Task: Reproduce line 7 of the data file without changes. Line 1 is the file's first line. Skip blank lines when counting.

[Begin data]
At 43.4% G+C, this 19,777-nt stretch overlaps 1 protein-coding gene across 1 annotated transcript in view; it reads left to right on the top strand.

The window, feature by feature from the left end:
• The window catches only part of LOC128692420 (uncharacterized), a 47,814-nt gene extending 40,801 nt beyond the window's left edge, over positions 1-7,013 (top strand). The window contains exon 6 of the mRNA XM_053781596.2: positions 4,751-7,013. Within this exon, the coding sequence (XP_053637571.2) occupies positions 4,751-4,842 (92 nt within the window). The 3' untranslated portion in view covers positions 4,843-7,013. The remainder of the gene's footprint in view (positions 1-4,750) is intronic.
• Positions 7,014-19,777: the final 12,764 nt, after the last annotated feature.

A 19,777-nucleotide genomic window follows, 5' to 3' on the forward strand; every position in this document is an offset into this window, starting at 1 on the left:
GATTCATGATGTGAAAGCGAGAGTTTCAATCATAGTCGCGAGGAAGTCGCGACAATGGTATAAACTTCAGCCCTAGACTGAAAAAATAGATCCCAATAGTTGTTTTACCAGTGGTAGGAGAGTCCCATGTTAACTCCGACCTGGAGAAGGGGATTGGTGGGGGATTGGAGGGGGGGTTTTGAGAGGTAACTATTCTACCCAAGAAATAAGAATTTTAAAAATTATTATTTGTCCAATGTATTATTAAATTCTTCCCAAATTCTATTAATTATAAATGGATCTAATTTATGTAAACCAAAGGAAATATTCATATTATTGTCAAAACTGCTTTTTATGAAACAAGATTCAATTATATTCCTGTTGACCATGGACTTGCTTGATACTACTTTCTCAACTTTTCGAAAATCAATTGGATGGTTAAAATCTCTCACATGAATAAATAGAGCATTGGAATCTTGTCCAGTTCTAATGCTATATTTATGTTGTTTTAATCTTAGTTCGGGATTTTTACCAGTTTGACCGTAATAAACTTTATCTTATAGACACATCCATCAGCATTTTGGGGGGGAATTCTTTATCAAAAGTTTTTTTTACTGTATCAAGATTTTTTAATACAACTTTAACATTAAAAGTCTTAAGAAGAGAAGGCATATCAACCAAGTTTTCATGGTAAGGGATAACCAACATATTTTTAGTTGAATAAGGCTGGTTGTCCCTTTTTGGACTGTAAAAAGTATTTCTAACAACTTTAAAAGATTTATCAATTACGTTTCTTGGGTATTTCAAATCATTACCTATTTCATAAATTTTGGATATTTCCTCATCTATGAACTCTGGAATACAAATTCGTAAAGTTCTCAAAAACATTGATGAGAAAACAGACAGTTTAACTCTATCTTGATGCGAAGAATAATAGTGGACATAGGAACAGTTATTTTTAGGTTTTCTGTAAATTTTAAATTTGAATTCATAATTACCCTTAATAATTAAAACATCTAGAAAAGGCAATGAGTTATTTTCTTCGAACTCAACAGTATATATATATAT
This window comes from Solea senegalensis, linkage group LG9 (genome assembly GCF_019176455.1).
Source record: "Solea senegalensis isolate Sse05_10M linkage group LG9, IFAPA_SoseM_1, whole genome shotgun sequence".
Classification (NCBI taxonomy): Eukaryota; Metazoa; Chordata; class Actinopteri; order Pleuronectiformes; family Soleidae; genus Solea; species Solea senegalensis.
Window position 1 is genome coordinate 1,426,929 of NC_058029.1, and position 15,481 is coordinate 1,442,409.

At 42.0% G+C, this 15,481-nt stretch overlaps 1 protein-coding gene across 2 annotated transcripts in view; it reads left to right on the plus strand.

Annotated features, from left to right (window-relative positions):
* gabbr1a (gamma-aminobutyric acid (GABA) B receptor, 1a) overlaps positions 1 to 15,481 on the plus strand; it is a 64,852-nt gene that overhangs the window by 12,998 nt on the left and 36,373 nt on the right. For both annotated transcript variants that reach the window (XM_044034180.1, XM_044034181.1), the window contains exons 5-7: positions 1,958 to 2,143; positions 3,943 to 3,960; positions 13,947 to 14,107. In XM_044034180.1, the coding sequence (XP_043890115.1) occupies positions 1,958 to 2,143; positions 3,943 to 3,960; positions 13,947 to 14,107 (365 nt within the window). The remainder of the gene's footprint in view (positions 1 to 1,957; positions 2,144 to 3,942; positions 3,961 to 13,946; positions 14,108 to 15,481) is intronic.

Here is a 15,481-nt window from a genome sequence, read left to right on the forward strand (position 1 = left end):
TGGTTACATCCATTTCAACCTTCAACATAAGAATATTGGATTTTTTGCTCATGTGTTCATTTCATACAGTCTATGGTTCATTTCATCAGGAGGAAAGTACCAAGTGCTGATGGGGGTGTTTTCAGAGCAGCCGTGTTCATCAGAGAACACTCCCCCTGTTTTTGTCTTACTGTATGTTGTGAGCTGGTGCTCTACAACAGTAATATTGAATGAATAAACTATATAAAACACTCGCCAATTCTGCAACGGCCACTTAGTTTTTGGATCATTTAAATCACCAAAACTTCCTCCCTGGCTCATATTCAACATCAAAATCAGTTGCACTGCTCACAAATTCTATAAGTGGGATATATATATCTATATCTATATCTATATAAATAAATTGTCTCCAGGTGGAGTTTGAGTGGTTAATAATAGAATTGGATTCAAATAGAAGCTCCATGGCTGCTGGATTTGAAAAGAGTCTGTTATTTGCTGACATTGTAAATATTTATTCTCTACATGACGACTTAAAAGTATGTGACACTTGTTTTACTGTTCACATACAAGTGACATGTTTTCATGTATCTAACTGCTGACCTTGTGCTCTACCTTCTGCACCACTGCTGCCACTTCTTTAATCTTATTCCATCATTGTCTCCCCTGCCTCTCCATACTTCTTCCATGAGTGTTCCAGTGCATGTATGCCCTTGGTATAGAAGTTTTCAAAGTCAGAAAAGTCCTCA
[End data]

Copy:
This window comes from Solea senegalensis, linkage group LG9 (genome assembly GCF_019176455.1).